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Maid of Heaven

Maid of Heaven (Arabic: حورية‎, ḥúrí) refers to a vision that Bahá’u’lláh, founder of the Bahá'í Faith was said to have had of a maiden from God, through whom he received his mission as a Manifestation of God.[1]

In August 1852, during the height of the persecutions of the followers of the Báb, Bahá’u’lláh was arrested in Tehran with about 30 or more other Bábís.[2][3] He was cast into the underground dungeon, nearby the court of the Sháh, known as the Síyáh-Chál. In October 1852, after two months had passed in the gloom and stench of the dungeon, Bahá’u’lláh had a vision of a heavenly Maiden.[4] In his Súriy-i-Haykal (Tablet of the Temple) Bahá’u’lláh describes his vision as follows:

"While engulfed in tribulations I heard a most wondrous, a most sweet voice, calling above My head. Turning My face, I beheld a Maiden — the embodiment of the remembrance of the name of My Lord — suspended in the air before Me. So rejoiced was she in her very soul that her countenance shone with the ornament of the good-pleasure of God, and her cheeks glowed with the brightness of the All-Merciful. Betwixt Earth and Heaven she was raising a call which captivated the hearts and minds of men. She was imparting to both My inward and outer being tidings which rejoiced My soul, and the souls of God's honoured servants. Pointing with her finger unto My head, she addressed all who are in Heaven and all who are on Earth saying: "By God! This is the best beloved of the worlds, and yet ye comprehend not. This is the Beauty of God amongst you, and the power of His sovereignty within you, could ye but understand."[5]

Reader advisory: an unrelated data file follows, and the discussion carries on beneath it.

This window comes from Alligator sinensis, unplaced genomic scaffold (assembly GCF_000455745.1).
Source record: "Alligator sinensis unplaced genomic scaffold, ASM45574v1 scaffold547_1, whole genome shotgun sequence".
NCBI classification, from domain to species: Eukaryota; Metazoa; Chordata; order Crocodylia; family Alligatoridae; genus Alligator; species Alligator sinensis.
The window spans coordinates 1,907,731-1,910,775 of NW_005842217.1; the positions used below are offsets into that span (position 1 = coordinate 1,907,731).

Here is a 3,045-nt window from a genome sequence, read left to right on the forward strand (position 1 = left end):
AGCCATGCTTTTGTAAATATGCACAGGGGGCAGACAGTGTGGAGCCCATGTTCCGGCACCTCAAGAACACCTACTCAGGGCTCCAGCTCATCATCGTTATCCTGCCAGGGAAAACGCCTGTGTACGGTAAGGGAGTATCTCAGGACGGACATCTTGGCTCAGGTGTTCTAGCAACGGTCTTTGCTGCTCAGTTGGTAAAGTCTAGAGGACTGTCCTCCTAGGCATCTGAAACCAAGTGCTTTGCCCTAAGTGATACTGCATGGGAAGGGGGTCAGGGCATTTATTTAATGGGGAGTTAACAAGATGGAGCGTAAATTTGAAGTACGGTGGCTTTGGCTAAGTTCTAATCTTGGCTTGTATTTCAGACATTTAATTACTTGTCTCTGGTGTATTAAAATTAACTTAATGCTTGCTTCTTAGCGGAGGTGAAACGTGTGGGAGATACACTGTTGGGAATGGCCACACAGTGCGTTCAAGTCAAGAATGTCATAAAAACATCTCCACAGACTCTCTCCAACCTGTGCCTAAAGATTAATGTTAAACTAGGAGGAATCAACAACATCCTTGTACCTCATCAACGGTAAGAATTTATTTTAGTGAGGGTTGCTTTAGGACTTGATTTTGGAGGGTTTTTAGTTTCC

The Maid of Heaven also appears in several tablets of Bahá’u’lláh’s, which include the following: Tablet of the Maiden (Lawh-i-Húrí), Tablet of the Deathless Youth (Lawh-i-Ghulámu’l-Khuld), Tablet of the Holy Mariner (Lawh-i-Malláhu’l-Quds),[1][6] Húr-i-'Ujáb (Tablet of the Wondrous Maiden), the Súriy-i-Qalam (Súrih of the Pen; 1864–68) and the Tablet of the Vision (Lawh-i- Ru’yá; 1873).[7] The first four of these were written in the Baghdad period (1856–63).[6]

Shoghi Effendi compares the Maid of Heaven with the Holy Spirit as manifested in the Burning Bush of Moses, the Dove to Jesus, the angel Gabriel to Muhammad.[8] Further, Farshid Kazemi discusses links with the Zoroastrian Daena.[9]

Inner reality of Bahá'u'lláhEdit

The Guardian of the Bahá'í Faith, Shoghi Effendi, wrote about the Maiden in God Passes By: "He lauded the names and attributes of His Creator, extolled the glories and mysteries of His own Revelation, sang the praises of that Maiden that personified the Spirit of God within Him".[10]

See alsoEdit

ReferencesEdit

  1. ^ a b Smith, Peter (2000). "Maid of Heaven". A concise encyclopedia of the Bahá'í Faith. Oxford: Oneworld Publications. p. 230. ISBN 1-85168-184-1. 
  2. ^ Bahá'í International Community (1992). Bahá’u’lláh. Bahá'í World Centre. p. 3. 
  3. ^ Momen, Mojan (2009). "Tehran (Tihrán), Iran". Bahá’í Encyclopedia Project. Evanston, IL: National Spiritual Assembly of the Bahá’ís of the United States. 
  4. ^ Cameron, Glenn; Momen, Wendy (1996). A Basic Bahá'í Chronology. Oxford, UK: George Ronald. ISBN 0-85398-404-2. 
  5. ^ Bahá’u’lláh, Summons of the Lord of Hosts, pp. 5
  6. ^ a b Smith, Peter (2000). "Bahá'u'lláh, writings of". A concise encyclopedia of the Bahá'í Faith. Oxford: Oneworld Publications. pp. 79–86. ISBN 1-85168-184-1. 
  7. ^ Taherzadeh, Adib (1987). The Revelation of Bahá'u'lláh, Volume 4: Mazra'ih & Bahji 1877-92. Oxford, UK: George Ronald. pp. 223–24. ISBN 0-85398-270-8. 
  8. ^ Abdo, Lil (1994). "Female Representations of the Holy Spirit in Bahá'í and Christian writings and their implications for gender roles". Bahá'í Studies Review. 4 (1). 
  9. ^ Kazemi, Farshid (2013). "Celestial Fire: Bahá'u'lláh as the Messianic Theophany of the Divine Fire in Zoroastrianism". Irfan Colloquia. 14. Wilmette, IL: Irfan Colloquia. pp. 45–123. ISBN 978-3942426183. 
  10. ^ Effendi, Shoghi. God Passes By. Retrieved 3 January 2017. 

Further readingEdit

External linksEdit